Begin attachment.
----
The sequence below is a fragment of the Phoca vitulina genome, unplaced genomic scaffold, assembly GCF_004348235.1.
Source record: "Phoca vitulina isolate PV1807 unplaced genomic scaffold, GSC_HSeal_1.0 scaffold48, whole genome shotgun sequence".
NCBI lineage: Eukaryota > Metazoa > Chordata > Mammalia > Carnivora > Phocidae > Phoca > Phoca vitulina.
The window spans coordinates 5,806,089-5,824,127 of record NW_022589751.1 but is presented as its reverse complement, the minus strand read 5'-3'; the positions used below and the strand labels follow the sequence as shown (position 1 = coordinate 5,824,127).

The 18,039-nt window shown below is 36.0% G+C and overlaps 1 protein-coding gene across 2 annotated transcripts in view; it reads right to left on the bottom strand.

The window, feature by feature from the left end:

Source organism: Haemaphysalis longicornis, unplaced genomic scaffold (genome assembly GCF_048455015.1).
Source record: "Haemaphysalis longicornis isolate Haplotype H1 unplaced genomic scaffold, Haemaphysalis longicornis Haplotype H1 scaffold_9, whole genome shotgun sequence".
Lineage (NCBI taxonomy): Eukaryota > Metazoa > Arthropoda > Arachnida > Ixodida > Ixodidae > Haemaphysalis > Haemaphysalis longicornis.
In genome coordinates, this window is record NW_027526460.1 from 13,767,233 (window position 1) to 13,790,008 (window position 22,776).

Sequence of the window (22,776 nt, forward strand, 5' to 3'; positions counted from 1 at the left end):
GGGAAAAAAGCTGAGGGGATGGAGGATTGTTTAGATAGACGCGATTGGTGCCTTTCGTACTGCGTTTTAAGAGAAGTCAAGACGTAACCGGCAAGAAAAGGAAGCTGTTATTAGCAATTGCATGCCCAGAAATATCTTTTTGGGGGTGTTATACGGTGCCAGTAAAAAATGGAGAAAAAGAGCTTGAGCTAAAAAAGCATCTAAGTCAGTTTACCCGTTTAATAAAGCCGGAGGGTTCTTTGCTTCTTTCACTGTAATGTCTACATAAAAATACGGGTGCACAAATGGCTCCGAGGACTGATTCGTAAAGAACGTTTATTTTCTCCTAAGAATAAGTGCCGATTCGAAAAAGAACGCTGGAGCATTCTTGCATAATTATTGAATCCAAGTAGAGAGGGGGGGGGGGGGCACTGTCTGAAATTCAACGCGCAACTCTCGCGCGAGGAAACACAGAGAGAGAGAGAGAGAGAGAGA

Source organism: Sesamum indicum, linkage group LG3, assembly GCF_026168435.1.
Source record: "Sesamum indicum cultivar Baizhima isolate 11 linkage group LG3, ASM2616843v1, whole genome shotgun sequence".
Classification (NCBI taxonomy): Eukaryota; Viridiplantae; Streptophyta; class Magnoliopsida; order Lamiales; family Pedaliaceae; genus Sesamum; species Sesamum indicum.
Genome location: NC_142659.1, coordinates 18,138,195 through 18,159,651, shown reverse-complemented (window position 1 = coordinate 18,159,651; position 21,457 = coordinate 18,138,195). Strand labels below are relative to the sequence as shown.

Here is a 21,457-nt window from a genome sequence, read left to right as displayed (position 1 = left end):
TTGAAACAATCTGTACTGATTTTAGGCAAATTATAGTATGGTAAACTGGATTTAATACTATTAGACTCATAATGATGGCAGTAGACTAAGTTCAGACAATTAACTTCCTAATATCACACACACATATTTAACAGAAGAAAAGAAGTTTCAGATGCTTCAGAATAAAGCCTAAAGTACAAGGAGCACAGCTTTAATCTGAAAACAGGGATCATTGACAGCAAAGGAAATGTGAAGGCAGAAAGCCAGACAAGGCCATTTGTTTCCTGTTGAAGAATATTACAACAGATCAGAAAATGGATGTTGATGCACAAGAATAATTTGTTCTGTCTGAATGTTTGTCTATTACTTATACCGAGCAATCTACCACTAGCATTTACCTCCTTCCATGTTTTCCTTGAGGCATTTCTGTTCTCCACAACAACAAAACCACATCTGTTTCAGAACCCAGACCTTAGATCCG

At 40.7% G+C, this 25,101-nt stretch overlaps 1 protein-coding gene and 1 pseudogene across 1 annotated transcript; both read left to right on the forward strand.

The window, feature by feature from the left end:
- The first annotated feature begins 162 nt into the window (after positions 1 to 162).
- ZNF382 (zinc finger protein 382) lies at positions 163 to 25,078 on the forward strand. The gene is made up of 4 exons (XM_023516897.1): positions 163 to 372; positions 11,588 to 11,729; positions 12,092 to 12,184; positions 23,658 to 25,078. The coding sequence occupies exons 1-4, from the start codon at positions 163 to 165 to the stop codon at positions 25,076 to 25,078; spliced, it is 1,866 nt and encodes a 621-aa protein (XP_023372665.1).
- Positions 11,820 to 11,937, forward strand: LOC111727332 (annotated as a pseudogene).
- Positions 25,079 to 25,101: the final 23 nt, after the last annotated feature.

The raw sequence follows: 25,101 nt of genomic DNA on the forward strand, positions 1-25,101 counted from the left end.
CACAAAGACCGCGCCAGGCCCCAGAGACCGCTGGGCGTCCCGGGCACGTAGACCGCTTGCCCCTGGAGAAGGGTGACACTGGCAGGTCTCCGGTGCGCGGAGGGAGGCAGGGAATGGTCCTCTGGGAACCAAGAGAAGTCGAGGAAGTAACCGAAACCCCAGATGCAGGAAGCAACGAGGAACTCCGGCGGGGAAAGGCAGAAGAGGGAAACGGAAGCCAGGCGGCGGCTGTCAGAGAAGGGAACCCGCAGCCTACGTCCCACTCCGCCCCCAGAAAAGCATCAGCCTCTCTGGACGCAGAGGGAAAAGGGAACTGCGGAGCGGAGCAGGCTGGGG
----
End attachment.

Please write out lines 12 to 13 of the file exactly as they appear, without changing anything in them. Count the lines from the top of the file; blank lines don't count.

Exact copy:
GGGAAAAAAGCTGAGGGGATGGAGGATTGTTTAGATAGACGCGATTGGTGCCTTTCGTACTGCGTTTTAAGAGAAGTCAAGACGTAACCGGCAAGAAAAGGAAGCTGTTATTAGCAATTGCATGCCCAGAAATATCTTTTTGGGGGTGTTATACGGTGCCAGTAAAAAATGGAGAAAAAGAGCTTGAGCTAAAAAAGCATCTAAGTCAGTTTACCCGTTTAATAAAGCCGGAGGGTTCTTTGCTTCTTTCACTGTAATGTCTACATAAAAATACGGGTGCACAAATGGCTCCGAGGACTGATTCGTAAAGAACGTTTATTTTCTCCTAAGAATAAGTGCCGATTCGAAAAAGAACGCTGGAGCATTCTTGCATAATTATTGAATCCAAGTAGAGAGGGGGGGGGGGGGCACTGTCTGAAATTCAACGCGCAACTCTCGCGCGAGGAAACACAGAGAGAGAGAGAGAGAGAGAGA

Source organism: Sesamum indicum, linkage group LG3, assembly GCF_026168435.1.